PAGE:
Thursday, January 31, 2013

Book Review: The Last Lecture

I'm trying to think whether or not I knew about my younger brother's cancer diagnosis prior to listening to Randy Pausch's last lecture.  Whether before or after, it was still very difficult to listen to the tale of a man about to say farewell to his young family without crying.  This audiobook is more than just the famous last lecture Pausch delivered.  It tells the tale of his life and captures the essence of his desire to urge others to capture their dreams as he managed to capture his.

This is a troubling, yet inspiring memoir.  Randy Pausch was a computer science professor at Carnegie Mellon when he learned that he had pancreatic cancer and was given months to live [I wanted to write "is" in that sentence to keep the verb tense consistent in this paragraph, but sadly, Randy Pausch has already succumbed to his disease and so he earned this past tense verb usage].  In the tradition of other professors, but with a bit more pertinence and sincerity, Pausch delivers his "last lecture," addressed to students, faculty and, above all, his family.  He wants to encourage others to "achieve the maximum potential."  He wants to leave a part of himself for his small children (all under 6 at the time of his death, I believe).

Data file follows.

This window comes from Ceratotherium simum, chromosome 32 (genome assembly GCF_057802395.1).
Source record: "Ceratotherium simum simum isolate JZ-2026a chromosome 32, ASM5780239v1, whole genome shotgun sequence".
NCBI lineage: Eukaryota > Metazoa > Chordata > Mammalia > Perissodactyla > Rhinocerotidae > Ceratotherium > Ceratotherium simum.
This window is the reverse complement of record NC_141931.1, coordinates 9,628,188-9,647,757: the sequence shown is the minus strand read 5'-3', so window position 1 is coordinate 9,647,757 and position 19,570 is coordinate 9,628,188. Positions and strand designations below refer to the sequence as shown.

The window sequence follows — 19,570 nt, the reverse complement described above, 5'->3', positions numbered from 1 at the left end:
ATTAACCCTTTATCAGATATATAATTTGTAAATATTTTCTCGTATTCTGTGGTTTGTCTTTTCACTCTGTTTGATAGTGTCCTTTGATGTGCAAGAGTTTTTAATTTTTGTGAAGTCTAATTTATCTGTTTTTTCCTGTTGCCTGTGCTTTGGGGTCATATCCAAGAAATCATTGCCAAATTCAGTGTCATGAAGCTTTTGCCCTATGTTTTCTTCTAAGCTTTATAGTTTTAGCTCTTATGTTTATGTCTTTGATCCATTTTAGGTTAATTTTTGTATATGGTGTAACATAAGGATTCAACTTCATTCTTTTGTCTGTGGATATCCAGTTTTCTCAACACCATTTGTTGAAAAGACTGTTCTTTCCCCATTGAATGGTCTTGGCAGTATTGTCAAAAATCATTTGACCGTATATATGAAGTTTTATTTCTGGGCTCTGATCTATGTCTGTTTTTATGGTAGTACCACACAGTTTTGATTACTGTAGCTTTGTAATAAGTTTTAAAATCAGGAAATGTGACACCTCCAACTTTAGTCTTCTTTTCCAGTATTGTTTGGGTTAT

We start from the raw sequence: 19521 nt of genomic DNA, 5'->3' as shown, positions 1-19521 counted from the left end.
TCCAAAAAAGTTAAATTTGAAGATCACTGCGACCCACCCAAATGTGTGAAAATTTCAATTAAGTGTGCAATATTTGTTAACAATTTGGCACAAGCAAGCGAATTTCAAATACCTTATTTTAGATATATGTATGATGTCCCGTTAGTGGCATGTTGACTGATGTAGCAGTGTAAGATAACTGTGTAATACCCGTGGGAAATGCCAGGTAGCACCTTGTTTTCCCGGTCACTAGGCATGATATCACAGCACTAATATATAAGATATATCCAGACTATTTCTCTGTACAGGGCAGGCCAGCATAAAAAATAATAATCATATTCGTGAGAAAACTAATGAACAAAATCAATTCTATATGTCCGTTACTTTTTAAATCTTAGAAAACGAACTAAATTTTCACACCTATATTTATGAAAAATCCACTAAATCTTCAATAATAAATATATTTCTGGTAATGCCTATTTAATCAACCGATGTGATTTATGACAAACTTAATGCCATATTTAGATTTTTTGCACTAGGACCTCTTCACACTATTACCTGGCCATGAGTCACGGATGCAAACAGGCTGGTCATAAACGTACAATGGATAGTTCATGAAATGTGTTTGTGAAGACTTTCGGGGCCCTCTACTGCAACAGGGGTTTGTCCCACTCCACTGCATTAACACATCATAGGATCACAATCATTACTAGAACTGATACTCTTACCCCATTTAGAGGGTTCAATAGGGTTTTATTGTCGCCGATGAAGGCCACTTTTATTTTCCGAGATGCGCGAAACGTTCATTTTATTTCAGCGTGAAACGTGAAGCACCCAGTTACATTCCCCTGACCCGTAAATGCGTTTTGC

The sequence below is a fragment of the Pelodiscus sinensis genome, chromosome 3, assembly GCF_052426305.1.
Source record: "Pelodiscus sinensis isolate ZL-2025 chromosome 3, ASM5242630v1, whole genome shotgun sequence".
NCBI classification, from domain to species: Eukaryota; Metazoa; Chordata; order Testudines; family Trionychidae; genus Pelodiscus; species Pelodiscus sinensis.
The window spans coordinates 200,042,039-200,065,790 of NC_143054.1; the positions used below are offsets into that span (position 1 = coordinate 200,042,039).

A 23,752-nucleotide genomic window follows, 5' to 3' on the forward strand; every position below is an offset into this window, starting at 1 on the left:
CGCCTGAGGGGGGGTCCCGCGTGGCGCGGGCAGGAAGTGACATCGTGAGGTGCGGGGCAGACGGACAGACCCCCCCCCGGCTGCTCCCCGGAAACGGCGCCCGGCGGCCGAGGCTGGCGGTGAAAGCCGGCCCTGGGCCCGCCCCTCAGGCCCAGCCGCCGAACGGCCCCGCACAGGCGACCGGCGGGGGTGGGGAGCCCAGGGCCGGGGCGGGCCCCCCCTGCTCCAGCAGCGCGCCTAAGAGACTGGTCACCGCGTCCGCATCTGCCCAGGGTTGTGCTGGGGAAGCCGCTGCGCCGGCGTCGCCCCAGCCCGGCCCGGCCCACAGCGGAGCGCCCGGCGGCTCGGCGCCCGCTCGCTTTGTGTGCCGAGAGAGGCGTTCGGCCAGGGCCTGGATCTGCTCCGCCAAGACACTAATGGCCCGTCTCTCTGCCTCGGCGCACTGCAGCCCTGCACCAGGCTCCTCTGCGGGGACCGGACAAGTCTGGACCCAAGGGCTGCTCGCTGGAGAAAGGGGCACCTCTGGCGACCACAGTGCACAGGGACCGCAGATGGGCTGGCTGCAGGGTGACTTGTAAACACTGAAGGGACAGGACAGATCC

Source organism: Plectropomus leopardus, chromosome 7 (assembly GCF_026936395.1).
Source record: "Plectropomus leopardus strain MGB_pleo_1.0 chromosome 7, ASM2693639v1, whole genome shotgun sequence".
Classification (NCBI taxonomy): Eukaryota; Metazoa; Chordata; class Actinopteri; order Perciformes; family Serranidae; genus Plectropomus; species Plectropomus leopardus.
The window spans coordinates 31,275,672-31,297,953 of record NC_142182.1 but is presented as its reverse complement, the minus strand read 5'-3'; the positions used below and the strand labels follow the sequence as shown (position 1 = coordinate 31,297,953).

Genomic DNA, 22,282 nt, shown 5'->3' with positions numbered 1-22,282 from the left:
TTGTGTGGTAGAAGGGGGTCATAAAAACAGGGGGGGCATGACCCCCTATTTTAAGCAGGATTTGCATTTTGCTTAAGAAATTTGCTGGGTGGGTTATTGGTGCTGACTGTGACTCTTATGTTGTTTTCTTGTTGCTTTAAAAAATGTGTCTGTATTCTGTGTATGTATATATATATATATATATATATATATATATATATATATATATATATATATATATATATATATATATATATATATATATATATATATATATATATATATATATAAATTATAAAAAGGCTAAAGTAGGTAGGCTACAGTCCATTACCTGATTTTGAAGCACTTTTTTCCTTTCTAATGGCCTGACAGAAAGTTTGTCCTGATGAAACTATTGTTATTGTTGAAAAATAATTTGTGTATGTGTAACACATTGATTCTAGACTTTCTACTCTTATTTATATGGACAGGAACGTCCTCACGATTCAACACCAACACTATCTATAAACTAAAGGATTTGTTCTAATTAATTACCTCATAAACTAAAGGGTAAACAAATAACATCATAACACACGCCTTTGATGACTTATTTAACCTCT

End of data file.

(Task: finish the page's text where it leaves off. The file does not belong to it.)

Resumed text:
Although the words often felt cliche, I still found inspiration from this author.  He asserts, "We cannot change the cards we're dealt, just how we play the hand."  He urges listeners to make the most of the time they have because you never know how much time you will be granted.  But most moving to me were his words about persistence (a special message to me as I've been discovering how difficult it is to break into the Christian book market with a young adult book, when Christian publishers are no longer taking YA manuscripts and even agents aren't wanting to represent them).  Pausch reminds me that "Brick walls are there for a reason.  They give us the chance to show how badly we want something."  Moreover, he writes, "Experience is what you get when you didn't get what you wanted."  I think I'm getting a fair amount of experience.

I also appreciated his reminder that the energy we spend in complaining would be better put to use working on solving the problem.  I could spend hours complaining that young people no longer want to purchase or read books, but the energy should really go into honing my manuscripts (and possibly altering them from their Christian perspective into a more secular format so as to appeal to a wider realm of publishing companies and agents).

All in all, I found this book to be quite inspiring.  We all have dreams and we can all benefit from the reminders to chase those dreams with abandon and never give up.

No comments: